Head halters are usually recommended only in extreme conditions. Generally, you’d want to stay away from this type of harness unless your dog is big, strong, has pulling problems, and/or is dangerous.

Likewise, using a back-clip harness on a dog with an extreme pulling problem wouldn’t work well and would likely make their pulling even worse.

Regardless of the type of harness, you should stay away from using any harness that doesn’t fit your dog well. If it’s too loose your dog has a good chance of escaping from it, and if it’s too tight it can cause chafing and/or choking.

Harnesses with the most adjustability and customization are the best/safest options.

How Long Is Too Long For a Dog to Be Wearing a Harness?

Harnesses should preferably only be worn for walks, training, or other outdoor activities. These can typically last from 15 minutes to around 4 hours. Anything above that is a little too long for them to be wearing their harness.

Wearing a harness for too long can cause chaffing, become warm and uncomfortable, and even cause infection. Not to mention it will also make the harness age quicker and make it need to be replaced sooner.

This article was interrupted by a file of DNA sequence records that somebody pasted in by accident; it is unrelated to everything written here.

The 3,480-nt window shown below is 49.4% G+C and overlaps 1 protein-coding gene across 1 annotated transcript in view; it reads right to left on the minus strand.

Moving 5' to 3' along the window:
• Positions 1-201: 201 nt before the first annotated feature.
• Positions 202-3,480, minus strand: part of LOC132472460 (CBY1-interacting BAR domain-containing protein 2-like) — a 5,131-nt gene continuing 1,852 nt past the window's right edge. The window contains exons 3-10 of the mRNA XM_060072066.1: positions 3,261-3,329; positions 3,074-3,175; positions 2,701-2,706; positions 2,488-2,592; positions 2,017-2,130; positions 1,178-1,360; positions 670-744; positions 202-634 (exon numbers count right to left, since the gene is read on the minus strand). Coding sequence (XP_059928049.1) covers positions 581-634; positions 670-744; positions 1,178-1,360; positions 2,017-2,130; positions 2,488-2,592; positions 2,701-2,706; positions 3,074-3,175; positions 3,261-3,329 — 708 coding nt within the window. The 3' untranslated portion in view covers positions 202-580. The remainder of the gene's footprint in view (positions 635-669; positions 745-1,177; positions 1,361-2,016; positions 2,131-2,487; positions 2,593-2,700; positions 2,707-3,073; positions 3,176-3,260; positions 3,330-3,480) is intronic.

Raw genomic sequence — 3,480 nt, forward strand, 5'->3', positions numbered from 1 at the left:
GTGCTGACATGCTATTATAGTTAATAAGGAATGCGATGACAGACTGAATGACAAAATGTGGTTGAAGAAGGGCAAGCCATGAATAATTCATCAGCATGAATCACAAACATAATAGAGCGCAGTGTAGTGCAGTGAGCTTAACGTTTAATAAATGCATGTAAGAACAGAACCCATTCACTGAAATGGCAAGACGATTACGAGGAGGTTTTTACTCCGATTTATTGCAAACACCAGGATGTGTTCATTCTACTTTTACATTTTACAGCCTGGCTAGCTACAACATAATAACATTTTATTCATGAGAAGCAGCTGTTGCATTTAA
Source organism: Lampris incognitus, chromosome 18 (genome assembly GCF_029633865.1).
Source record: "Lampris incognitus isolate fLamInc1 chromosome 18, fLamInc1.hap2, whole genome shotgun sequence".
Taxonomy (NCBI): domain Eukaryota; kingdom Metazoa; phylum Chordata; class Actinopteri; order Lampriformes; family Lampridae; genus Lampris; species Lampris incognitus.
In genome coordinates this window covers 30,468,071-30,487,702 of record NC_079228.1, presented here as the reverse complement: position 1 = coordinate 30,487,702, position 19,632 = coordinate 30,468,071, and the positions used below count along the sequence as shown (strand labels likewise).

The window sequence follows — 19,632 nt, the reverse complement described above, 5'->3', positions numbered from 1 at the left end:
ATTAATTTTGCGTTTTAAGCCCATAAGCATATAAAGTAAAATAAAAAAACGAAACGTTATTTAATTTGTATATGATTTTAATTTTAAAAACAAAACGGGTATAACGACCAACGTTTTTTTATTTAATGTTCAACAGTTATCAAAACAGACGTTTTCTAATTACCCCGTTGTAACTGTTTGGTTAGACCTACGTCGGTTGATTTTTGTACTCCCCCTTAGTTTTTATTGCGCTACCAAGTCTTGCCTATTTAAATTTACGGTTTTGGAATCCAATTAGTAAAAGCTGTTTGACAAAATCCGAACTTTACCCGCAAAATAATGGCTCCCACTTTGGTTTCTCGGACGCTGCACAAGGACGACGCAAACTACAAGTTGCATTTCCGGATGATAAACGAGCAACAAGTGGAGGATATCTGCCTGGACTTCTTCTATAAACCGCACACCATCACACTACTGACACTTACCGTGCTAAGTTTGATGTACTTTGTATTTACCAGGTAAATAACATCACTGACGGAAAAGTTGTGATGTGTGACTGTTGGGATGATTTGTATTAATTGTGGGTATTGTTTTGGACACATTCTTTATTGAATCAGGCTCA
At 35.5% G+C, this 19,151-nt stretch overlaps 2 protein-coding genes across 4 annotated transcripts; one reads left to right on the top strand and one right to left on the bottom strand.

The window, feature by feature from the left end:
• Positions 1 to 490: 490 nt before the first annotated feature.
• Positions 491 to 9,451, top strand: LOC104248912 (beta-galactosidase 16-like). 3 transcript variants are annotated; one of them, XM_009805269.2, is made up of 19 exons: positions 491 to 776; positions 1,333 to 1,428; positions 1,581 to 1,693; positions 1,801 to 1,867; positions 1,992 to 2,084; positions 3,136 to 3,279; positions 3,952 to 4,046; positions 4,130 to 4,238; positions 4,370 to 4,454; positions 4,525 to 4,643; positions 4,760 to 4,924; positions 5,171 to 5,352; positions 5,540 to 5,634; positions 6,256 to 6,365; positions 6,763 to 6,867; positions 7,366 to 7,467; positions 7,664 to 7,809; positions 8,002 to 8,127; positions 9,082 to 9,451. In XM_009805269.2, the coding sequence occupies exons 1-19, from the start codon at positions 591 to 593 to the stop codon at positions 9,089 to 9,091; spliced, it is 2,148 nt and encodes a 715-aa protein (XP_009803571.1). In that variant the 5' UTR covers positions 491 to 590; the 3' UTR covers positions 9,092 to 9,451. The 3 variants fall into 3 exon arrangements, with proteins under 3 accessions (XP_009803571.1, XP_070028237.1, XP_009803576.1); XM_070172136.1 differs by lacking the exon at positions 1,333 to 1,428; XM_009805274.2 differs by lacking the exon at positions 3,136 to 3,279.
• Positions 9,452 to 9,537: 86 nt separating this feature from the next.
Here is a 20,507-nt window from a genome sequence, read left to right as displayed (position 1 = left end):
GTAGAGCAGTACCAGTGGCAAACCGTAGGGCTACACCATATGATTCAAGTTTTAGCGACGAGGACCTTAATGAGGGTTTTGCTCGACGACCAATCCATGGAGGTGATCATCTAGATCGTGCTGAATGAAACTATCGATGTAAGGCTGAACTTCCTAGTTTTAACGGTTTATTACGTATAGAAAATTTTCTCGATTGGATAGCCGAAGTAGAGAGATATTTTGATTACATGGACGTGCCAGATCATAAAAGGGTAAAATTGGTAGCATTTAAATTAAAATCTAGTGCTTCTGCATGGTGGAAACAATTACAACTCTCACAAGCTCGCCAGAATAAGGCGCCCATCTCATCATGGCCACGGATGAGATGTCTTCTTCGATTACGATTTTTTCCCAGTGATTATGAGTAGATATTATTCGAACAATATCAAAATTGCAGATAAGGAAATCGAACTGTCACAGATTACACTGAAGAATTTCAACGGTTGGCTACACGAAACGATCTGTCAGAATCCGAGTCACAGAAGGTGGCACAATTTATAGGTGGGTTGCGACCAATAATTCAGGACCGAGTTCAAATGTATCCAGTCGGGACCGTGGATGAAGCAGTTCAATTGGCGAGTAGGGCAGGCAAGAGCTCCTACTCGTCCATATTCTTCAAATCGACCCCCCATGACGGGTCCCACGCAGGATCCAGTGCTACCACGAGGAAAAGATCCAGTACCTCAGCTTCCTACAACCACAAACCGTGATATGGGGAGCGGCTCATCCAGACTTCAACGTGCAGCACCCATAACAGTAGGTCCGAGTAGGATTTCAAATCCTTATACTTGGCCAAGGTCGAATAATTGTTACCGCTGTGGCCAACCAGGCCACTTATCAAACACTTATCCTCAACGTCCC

Also, having your dog wear their harness overnight is most definitely too long, not to mention potentially dangerous. 

To the untrained eye, harnesses can look bulking and unnecessary. People likely don’t know much about harnesses and their benefits and settle for the collar they’ve used with their dog for years.

With all the advantages a harness brings for dogs and their owners, they’re still nowhere close to the fame they deserve.

One of the reasons being that selecting a harness that suits you and your dog requires some research and effort.

Many people likely operate under the saying of, “if it ain’t broke, don’t fix it!”. In the sense that the collar they’re using seems to get the job done so why bother looking into a harness.

Almost everyone who decides to look into harness typically comes to the conclusion that it’s the better option. It’s just a matter of the owner taking the initiative to look into harnesses and their benefits.

Are Harnesses Better or Worse Than Using a Collar?

In almost all situations a dog would be better served using a harness.